The first review for Blood and Flowers is from Kirkus Reviews.
And here it is!
Editor Review (reviewed on February 15, 2011)
As in Serendipity Market (2009), Blubaugh blends the magical and mundane into an original fantasy, told here by an 18-year-old who finds a home among an eclectic group of human and faerie folk.
With a “penchant for dropping out of school” and “a mile-wide love of Shakespeare,” Persia left her “drugged-out, fey-bashing parents” a year ago to join The Outlaw Puppet Troupe, known for its fringe, slightly subversive underground performances. Finding The Outlaws was “like coming home to the place” she’d “been looking for forever.” Persia’s unidentified world is rife with illegal pixie-dust dealing, a tumbling economy and environmental troubles. Fey-phobic authorities blame the faerie for everything bad, and The Outlaws are prime suspects with a faerie puppet-maker wielding magic behind the scenes. When their gay artistic director is subpoenaed on false charges by Major, his corrupt, vindictive ex-lover, The Outlaws flee their world of blood and flowers into Faerie, a practically perfect place. Here they assimilate with local faeries, trolls and griffins, until Major appears to deliver an ultimatum. To avoid becoming “a lost bunch of misfits,” The Outlaws stage what could be their final production.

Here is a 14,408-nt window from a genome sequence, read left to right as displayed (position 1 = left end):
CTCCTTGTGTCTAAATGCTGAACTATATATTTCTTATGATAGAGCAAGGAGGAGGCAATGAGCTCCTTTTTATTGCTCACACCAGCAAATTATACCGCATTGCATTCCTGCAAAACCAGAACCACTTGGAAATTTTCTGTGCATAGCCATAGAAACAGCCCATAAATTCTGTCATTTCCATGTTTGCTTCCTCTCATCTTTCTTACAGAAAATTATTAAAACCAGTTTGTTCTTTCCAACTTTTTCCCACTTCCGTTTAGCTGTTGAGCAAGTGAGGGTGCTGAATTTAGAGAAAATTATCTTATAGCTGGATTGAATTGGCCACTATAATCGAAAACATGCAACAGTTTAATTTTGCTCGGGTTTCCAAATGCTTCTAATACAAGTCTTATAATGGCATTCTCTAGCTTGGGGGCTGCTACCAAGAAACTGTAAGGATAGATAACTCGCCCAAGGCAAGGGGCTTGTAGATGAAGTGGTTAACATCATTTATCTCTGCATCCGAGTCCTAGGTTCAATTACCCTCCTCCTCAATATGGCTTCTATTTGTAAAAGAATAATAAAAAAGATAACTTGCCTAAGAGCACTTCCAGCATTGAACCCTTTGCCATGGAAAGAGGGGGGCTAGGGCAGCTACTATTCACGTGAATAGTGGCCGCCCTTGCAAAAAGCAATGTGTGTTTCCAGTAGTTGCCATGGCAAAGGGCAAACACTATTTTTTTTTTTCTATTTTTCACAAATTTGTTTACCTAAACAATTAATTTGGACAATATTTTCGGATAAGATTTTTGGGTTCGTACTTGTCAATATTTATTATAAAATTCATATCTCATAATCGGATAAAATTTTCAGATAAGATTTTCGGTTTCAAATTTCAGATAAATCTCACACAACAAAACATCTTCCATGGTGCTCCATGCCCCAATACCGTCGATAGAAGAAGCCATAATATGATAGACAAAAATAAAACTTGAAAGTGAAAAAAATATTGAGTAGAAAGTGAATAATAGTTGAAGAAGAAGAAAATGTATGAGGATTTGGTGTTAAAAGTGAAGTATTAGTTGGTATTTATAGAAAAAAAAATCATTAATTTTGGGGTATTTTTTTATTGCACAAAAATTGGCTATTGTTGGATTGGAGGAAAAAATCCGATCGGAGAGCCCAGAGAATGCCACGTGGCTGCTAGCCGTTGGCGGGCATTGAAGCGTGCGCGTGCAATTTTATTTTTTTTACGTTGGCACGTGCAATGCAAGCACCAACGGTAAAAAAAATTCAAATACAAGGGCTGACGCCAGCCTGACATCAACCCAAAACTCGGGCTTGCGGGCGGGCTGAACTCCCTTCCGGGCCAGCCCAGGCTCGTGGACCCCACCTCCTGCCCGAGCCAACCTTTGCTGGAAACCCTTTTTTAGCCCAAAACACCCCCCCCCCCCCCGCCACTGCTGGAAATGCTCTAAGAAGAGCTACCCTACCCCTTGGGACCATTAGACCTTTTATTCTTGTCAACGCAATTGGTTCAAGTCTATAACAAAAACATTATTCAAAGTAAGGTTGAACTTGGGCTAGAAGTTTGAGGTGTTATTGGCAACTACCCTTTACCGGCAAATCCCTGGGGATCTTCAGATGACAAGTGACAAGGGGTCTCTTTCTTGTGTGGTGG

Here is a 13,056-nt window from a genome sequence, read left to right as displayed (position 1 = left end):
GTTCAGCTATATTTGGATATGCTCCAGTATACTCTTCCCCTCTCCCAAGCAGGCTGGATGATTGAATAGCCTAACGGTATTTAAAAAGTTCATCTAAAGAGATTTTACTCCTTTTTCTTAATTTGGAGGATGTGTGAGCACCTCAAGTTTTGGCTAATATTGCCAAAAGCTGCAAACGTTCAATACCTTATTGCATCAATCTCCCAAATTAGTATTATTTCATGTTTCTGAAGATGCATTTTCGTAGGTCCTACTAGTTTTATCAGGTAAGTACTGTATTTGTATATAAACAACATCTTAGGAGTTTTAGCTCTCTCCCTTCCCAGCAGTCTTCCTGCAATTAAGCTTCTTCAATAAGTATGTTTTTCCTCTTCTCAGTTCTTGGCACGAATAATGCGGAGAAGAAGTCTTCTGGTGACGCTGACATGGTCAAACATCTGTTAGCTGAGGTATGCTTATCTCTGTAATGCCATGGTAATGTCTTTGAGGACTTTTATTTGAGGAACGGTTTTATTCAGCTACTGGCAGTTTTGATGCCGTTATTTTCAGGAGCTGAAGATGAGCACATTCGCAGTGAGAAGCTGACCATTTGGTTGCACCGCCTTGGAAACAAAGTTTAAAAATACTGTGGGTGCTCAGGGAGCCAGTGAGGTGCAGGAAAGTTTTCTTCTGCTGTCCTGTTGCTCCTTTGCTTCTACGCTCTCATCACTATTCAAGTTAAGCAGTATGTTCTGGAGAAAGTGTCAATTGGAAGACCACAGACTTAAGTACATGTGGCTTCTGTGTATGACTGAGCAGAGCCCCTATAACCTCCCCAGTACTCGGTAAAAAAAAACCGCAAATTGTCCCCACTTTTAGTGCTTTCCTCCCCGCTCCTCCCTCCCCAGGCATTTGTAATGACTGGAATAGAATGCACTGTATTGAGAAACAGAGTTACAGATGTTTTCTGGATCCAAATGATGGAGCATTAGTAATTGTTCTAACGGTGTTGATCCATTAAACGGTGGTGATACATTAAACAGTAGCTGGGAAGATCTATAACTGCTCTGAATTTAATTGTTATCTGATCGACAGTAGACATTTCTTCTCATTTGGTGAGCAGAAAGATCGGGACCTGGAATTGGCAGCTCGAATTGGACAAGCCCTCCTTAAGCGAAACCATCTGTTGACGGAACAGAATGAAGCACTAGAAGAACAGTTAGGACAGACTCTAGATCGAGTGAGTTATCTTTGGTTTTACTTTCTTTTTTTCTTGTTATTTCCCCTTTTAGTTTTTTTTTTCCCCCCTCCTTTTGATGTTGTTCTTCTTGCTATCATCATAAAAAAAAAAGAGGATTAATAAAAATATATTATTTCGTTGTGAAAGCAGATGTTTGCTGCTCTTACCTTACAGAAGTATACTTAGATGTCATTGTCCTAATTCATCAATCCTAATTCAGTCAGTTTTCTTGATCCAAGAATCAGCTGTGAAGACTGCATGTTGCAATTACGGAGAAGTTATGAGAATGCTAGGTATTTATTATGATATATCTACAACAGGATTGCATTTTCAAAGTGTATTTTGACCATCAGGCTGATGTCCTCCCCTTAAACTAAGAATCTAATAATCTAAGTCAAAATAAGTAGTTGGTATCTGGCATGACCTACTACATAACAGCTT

While the denouement feels anticlimactic, atmospheric language, arresting “culture mash-up,” unique characters, an alluring overlap of fantasy and reality and strong themes of family and friendship create a provocative read. (Fantasy. 12 & up)